Under Pressure: 10 Sources Pushing CIOs to Go Green

8. Generation Y

Pressure gauge reading: 3 

Teens and 20-somethings are fired up about environmentalism, and that is increasingly putting pressure on companies to green their operations.

Many CIOs are parents, too, and their kids are learning about global climate change at school. Kids are pushing recycling, switching out light bulbs, and unplugging computers and other electronic devices at night.

CIOs not only feel the pressure from their own kids but from the college graduates they are trying to recruit and the Millennials on their staff.

"College grads who can be selective are selecting their employers by the reputation of the company and how committed it is to environmental practices," Skinner says. "Demographics are on the side of this issue, and IT managers who are on the front lines of hiring out of college will be seeing that."

This is a pressure that CIOs can expect to rise over the next few years.

"When I do recruiting at local universities, I'm usually the most popular guy," Teetzel says. "There's a huge amount of interest in solving the [climate-change] problem. There's a kind of buzz in the next generation."

9. Employees

Pressure gauge reading: 2 

C-suite executives are just beginning to see bottom-up efforts from employees to make their companies more environmentally friendly.

Whether they are launching recycling programs or turning off lights at night, employees can exert peer pressure on each other to change wasteful behavior at work.

"What we're observing is a lot of grassroots efforts by employees to create green teams or green IT communities and adopt green practices," Skinner says. "Increasingly, eco-minded employees are taking on initiatives and putting pressure up the leadership chain…Increasingly, the C-suite is being pressured from below."

Teetzel says this phenomenon has occurred at Google, where employees have organized into green teams.

There's more to employee efforts than "just putting stickers on desktop computers left on all night that say, 'Thanks for wasting electricity,'" Teetzel says. "Employees have a lot of debate and discussion…related to climate change."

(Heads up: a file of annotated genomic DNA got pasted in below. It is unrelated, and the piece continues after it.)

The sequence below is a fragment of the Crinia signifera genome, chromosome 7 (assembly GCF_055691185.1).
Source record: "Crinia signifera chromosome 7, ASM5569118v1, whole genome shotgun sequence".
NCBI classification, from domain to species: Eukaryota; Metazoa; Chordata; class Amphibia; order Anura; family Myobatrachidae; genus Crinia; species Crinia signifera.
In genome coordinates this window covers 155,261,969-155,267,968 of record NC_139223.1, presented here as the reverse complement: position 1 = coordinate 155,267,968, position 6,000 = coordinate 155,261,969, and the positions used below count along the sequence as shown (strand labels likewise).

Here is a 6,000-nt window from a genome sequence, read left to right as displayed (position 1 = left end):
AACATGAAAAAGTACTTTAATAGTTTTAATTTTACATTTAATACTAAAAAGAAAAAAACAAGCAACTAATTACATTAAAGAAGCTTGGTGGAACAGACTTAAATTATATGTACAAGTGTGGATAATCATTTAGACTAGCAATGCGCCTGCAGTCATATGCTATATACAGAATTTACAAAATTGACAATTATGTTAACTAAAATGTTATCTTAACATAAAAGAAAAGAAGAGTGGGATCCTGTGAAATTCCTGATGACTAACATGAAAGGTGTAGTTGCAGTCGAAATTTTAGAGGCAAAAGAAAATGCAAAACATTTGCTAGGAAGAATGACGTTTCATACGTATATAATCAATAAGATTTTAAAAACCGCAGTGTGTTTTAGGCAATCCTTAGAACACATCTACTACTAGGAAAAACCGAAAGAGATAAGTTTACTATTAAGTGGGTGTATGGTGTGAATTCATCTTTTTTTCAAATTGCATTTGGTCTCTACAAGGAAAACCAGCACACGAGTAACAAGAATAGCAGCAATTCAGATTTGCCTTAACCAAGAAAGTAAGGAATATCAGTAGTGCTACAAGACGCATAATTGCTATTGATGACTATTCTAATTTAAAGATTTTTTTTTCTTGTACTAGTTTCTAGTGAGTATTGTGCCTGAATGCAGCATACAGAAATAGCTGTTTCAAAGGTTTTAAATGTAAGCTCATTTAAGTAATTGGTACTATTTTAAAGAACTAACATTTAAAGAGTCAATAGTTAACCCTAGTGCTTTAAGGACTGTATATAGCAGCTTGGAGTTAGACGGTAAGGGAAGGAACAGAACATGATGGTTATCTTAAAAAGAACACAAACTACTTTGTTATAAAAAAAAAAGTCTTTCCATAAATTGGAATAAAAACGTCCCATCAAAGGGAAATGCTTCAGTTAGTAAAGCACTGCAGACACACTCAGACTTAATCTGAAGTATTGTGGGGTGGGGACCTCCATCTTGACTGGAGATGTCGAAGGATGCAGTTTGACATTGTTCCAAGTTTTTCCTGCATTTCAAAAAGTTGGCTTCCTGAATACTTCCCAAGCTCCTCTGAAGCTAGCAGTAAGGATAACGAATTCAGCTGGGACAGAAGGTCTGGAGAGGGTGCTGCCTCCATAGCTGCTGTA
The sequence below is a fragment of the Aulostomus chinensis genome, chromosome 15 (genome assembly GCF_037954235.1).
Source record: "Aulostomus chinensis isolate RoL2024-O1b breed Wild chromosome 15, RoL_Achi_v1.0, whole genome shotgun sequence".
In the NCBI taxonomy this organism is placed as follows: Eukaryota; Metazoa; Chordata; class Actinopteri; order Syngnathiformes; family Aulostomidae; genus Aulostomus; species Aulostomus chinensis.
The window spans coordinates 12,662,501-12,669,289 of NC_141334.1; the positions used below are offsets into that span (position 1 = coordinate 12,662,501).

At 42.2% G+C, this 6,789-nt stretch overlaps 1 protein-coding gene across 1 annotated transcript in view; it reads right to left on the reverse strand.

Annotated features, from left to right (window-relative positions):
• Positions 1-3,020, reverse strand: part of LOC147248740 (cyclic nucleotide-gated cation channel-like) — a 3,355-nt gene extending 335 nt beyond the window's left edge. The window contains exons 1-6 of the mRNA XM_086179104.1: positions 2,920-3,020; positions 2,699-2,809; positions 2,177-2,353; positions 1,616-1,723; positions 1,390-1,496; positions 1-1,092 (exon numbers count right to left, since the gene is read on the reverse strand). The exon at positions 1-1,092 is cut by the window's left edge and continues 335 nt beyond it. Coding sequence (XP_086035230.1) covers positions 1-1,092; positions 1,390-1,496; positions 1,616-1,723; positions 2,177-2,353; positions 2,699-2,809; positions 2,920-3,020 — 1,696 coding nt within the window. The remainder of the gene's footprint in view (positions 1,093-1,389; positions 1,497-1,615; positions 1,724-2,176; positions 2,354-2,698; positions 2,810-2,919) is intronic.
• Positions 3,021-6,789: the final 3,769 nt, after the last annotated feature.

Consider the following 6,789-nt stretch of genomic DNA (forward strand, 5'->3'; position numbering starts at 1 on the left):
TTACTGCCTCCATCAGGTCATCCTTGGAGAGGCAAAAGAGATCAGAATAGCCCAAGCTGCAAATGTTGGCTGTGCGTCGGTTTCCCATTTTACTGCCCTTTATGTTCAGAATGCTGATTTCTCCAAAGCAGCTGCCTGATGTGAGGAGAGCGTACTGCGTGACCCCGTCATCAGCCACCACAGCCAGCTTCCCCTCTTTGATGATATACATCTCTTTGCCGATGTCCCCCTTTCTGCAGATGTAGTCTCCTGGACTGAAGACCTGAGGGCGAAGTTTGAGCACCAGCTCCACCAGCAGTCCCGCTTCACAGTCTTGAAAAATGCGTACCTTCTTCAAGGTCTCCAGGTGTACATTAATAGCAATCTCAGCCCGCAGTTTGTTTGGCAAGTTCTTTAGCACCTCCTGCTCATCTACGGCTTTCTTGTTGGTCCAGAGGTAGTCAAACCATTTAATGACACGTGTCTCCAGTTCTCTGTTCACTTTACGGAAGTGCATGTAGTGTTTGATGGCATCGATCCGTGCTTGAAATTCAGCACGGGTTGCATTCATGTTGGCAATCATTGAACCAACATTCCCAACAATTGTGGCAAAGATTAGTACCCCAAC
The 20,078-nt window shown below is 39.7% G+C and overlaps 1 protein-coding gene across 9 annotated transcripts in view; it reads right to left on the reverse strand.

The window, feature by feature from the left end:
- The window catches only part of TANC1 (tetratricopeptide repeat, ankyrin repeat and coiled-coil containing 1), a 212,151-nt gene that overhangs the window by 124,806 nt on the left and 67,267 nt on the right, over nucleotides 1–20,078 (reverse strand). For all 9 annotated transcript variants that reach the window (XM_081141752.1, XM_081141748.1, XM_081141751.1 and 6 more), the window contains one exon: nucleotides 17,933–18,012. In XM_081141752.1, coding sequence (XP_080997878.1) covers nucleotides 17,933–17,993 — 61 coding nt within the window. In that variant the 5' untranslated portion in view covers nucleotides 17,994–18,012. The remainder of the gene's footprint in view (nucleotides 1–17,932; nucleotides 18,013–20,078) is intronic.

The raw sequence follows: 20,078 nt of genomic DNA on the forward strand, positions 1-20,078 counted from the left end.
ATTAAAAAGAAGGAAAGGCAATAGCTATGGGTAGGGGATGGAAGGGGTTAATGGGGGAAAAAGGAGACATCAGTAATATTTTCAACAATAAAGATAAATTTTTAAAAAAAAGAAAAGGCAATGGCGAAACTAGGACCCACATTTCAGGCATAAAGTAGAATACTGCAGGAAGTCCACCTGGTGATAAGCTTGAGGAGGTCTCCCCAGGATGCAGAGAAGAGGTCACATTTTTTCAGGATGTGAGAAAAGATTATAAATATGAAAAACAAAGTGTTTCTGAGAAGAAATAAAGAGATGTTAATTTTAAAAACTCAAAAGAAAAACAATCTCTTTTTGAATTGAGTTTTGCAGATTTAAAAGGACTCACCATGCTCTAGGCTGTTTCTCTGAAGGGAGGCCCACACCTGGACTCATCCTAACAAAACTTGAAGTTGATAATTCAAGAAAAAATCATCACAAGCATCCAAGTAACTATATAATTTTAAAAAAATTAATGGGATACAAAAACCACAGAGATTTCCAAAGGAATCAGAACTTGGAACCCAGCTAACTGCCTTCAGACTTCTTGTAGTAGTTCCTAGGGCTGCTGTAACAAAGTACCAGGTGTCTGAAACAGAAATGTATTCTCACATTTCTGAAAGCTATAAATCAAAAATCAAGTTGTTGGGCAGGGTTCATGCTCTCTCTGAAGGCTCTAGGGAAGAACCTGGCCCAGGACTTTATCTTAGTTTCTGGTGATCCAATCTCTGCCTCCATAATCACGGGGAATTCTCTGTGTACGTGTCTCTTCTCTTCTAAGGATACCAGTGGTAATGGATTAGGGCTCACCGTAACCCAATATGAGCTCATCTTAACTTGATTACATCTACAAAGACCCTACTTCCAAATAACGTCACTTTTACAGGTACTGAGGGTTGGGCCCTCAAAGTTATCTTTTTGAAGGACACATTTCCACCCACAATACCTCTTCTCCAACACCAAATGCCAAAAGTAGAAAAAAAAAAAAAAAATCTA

One way that employees are driving action is through carbon-reduction competitions such as Carbon Rally. 

Employees have "the potential to have the largest impact," Smith says. "Like all corporate processes, it's when you push them as far down into the field as possible that you get all these incredible results."

Smith says Digital Realty's employees are driving the company's efforts to have its data center buildings certified as green through the Leadership in Energy and Environmental Design (LEED) process.

"Once I explained LEED to our operations and construction teams, they took it from there. They are finding LEED points from other parts of the business," Smith says. "It's the same thing with consumption, performance and metering. We're trying to push that as far out into the field as possible."

10. The Community

Pressure gauge reading: 2 

Community leaders are starting to apply pressure to local corporations to improve their sustainability. Although that's not a big pressure on CIOs today, these efforts are likely to increase.

"Cities, churches, nonprofits -- I do think that is a growing source of pressure with respect to people thinking a bit more about this topic," Teetzel says.

For example, the Climate Savers computing initiative has signed up the states of Oregon, Colorado and Minnesota for energy efficiency collaborations. Under the terms of these agreements, the states will improve the energy efficiency of their own IT operations but they also will promote such concepts as buying Energy Star equipment and turning it off at night to the companies doing business in their states.

In fact, the National Governors' Association partnered with Climate Savers last November to encourage the deployment of energy efficient computers and IT practices in state government offices. 

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